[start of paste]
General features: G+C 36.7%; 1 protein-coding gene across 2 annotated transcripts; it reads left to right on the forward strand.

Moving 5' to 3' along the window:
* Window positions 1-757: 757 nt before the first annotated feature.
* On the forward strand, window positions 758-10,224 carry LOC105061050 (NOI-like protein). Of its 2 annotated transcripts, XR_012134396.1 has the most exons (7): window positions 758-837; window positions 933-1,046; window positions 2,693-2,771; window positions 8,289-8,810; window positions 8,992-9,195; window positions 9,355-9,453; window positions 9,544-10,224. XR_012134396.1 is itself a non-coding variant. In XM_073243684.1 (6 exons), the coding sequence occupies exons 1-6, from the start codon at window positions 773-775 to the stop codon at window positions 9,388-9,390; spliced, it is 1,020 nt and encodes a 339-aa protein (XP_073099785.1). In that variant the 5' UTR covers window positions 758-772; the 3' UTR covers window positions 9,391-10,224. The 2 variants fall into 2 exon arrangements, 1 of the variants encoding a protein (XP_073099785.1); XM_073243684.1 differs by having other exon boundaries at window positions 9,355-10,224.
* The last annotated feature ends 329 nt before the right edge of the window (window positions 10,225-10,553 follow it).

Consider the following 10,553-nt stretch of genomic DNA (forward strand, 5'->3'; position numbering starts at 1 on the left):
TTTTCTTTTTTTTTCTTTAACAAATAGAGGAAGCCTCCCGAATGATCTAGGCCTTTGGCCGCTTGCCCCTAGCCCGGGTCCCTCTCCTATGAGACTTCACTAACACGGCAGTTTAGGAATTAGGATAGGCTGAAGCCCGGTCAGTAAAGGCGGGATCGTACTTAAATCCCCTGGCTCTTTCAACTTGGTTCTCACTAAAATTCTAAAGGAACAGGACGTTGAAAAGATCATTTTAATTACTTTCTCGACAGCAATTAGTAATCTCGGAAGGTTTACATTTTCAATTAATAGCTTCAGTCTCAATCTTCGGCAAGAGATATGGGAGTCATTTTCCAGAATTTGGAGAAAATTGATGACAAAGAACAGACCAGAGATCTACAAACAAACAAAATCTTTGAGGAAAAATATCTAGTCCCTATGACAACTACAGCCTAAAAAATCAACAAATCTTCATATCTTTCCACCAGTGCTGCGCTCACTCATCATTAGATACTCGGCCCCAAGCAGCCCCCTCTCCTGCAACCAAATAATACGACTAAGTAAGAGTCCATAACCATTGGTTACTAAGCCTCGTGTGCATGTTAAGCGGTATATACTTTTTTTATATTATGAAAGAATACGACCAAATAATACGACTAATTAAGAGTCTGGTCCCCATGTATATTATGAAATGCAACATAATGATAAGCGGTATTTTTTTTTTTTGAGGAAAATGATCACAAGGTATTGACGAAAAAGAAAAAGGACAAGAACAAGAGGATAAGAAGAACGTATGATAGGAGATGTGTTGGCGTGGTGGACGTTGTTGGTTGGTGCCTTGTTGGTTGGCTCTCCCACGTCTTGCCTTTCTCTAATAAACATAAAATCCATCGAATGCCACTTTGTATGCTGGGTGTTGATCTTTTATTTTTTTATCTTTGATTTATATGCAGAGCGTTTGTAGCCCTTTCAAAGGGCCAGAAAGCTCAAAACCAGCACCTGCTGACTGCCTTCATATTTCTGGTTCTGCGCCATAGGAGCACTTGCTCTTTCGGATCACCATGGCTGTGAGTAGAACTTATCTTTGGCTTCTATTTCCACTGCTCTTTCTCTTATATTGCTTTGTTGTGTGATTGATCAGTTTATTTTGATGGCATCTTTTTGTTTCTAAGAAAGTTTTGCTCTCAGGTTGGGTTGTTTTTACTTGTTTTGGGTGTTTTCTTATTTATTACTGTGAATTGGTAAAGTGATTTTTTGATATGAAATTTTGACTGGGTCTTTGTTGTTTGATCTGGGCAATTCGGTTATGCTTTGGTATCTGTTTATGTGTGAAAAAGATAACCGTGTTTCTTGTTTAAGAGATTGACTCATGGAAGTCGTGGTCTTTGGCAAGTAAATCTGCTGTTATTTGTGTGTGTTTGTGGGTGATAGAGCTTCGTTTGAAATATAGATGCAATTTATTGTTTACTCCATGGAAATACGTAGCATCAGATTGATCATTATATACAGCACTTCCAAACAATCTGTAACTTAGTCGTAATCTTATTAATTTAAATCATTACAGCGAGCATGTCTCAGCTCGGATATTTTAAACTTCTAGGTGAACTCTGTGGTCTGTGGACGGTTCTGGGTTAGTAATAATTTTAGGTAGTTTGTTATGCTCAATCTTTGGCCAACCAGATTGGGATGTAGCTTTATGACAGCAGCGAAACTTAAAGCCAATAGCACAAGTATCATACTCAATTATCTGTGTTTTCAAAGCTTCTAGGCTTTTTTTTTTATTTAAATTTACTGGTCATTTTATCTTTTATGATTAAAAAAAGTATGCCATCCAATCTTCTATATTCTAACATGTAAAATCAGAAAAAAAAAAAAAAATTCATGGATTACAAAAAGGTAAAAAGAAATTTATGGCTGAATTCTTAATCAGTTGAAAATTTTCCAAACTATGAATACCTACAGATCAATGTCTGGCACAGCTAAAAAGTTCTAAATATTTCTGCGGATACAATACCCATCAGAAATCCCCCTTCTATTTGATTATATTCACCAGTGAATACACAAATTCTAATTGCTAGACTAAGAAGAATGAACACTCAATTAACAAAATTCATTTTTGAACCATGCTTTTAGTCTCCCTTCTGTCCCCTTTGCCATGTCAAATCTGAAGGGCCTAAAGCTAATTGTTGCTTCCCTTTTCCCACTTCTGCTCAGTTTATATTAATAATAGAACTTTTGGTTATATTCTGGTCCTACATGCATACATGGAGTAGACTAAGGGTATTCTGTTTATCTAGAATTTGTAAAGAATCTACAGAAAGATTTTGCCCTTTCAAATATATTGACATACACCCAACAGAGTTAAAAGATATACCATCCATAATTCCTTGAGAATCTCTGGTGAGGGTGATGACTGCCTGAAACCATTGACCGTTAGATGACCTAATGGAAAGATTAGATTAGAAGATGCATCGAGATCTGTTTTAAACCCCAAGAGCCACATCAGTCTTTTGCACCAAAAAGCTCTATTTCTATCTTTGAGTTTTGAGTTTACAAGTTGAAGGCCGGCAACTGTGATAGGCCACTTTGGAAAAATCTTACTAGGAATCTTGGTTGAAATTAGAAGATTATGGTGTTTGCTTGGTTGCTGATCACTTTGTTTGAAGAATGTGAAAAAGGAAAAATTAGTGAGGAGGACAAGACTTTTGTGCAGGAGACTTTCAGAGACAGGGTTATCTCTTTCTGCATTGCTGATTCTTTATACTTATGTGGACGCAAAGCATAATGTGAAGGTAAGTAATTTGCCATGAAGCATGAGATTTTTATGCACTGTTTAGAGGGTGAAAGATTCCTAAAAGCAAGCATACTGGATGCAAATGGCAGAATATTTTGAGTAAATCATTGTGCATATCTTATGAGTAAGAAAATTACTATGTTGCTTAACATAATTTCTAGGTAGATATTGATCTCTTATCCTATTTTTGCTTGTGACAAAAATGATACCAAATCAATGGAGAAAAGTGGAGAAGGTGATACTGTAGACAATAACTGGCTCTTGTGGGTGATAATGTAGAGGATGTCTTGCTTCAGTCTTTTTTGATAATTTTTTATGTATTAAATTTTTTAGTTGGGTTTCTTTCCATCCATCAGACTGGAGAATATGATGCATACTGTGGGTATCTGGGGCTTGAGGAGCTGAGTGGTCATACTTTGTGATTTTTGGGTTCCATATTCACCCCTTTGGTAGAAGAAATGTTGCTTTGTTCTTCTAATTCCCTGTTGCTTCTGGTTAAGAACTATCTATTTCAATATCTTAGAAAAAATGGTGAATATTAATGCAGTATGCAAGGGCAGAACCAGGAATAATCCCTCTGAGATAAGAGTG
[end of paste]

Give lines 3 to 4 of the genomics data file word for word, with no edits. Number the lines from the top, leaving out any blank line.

* Window positions 1-757: 757 nt before the first annotated feature.
* On the forward strand, window positions 758-10,224 carry LOC105061050 (NOI-like protein). Of its 2 annotated transcripts, XR_012134396.1 has the most exons (7): window positions 758-837; window positions 933-1,046; window positions 2,693-2,771; window positions 8,289-8,810; window positions 8,992-9,195; window positions 9,355-9,453; window positions 9,544-10,224. XR_012134396.1 is itself a non-coding variant. In XM_073243684.1 (6 exons), the coding sequence occupies exons 1-6, from the start codon at window positions 773-775 to the stop codon at window positions 9,388-9,390; spliced, it is 1,020 nt and encodes a 339-aa protein (XP_073099785.1). In that variant the 5' UTR covers window positions 758-772; the 3' UTR covers window positions 9,391-10,224. The 2 variants fall into 2 exon arrangements, 1 of the variants encoding a protein (XP_073099785.1); XM_073243684.1 differs by having other exon boundaries at window positions 9,355-10,224.